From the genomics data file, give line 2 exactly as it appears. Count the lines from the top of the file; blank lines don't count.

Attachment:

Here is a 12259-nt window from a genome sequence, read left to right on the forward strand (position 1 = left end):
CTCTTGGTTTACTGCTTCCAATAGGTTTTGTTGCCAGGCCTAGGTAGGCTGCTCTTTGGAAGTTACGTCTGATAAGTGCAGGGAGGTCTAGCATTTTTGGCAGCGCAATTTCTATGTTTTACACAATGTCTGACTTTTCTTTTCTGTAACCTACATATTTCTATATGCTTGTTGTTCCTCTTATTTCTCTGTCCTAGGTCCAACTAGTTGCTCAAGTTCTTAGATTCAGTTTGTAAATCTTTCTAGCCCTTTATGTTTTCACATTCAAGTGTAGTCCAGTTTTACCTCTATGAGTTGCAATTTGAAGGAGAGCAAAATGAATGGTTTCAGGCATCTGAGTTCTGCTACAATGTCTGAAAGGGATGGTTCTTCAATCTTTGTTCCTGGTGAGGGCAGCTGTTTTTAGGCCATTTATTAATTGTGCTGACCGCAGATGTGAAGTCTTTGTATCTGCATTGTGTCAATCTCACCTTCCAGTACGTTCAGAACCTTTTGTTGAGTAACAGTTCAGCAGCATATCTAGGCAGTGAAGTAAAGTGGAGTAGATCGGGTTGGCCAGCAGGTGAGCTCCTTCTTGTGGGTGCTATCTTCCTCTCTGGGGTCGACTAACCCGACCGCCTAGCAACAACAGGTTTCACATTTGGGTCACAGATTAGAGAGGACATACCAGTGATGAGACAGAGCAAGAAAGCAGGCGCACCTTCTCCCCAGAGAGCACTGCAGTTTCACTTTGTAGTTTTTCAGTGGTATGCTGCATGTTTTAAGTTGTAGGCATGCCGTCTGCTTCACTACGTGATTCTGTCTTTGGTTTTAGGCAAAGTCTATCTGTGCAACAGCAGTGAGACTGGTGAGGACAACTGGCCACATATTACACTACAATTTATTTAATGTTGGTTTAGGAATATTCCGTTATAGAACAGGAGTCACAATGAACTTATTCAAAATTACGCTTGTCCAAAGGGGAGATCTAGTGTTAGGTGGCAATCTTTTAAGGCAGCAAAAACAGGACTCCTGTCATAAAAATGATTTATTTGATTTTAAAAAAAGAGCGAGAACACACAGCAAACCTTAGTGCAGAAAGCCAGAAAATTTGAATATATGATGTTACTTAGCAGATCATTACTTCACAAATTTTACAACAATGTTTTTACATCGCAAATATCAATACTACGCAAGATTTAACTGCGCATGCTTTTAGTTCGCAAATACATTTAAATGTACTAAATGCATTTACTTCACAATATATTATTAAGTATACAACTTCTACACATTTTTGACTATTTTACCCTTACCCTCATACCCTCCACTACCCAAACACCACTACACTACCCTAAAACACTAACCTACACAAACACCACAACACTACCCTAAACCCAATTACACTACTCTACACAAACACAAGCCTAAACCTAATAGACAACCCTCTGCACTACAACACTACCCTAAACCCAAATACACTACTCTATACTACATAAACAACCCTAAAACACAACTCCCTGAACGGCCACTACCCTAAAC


CTCTTGGTTTACTGCTTCCAATAGGTTTTGTTGCCAGGCCTAGGTAGGCTGCTCTTTGGAAGTTACGTCTGATAAGTGCAGGGAGGTCTAGCATTTTTGGCAGCGCAATTTCTATGTTTTACACAATGTCTGACTTTTCTTTTCTGTAACCTACATATTTCTATATGCTTGTTGTTCCTCTTATTTCTCTGTCCTAGGTCCAACTAGTTGCTCAAGTTCTTAGATTCAGTTTGTAAATCTTTCTAGCCCTTTATGTTTTCACATTCAAGTGTAGTCCAGTTTTACCTCTATGAGTTGCAATTTGAAGGAGAGCAAAATGAATGGTTTCAGGCATCTGAGTTCTGCTACAATGTCTGAAAGGGATGGTTCTTCAATCTTTGTTCCTGGTGAGGGCAGCTGTTTTTAGGCCATTTATTAATTGTGCTGACCGCAGATGTGAAGTCTTTGTATCTGCATTGTGTCAATCTCACCTTCCAGTACGTTCAGAACCTTTTGTTGAGTAACAGTTCAGCAGCATATCTAGGCAGTGAAGTAAAGTGGAGTAGATCGGGTTGGCCAGCAGGTGAGCTCCTTCTTGTGGGTGCTATCTTCCTCTCTGGGGTCGACTAACCCGACCGCCTAGCAACAACAGGTTTCACATTTGGGTCACAGATTAGAGAGGACATACCAGTGATGAGACAGAGCAAGAAAGCAGGCGCACCTTCTCCCCAGAGAGCACTGCAGTTTCACTTTGTAGTTTTTCAGTGGTATGCTGCATGTTTTAAGTTGTAGGCATGCCGTCTGCTTCACTACGTGATTCTGTCTTTGGTTTTAGGCAAAGTCTATCTGTGCAACAGCAGTGAGACTGGTGAGGACAACTGGCCACATATTACACTACAATTTATTTAATGTTGGTTTAGGAATATTCCGTTATAGAACAGGAGTCACAATGAACTTATTCAAAATTACGCTTGTCCAAAGGGGAGATCTAGTGTTAGGTGGCAATCTTTTAAGGCAGCAAAAACAGGACTCCTGTCATAAAAATGATTTATTTGATTTTAAAAAAAGAGCGAGAACACACAGCAAACCTTAGTGCAGAAAGCCAGAAAATTTGAATATATGATGTTACTTAGCAGATCATTACTTCACAAATTTTACAACAATGTTTTTACATCGCAAATATCAATACTACGCAAGATTTAACTGCGCATGCTTTTAGTTCGCAAATACATTTAAATGTACTAAATGCATTTACTTCACAATATATTATTAAGTATACAACTTCTACACATTTTTGACTATTTTACCCTTACCCTCATACCCTCCACTACCCAAACACCACTACACTACCCTAAAACACTAACCTACACAAACACCACAACACTACCCTAAACCCAATTACACTACTCTACACAAACACAAGCCTAAACCTAATAGACAACCCTCTGCACTACAACACTACCCTAAACCCAAATACACTACTCTATACTACATAAACAACCCTAAAACACAACTCCCTGAACGGCCACTACCCTAAAC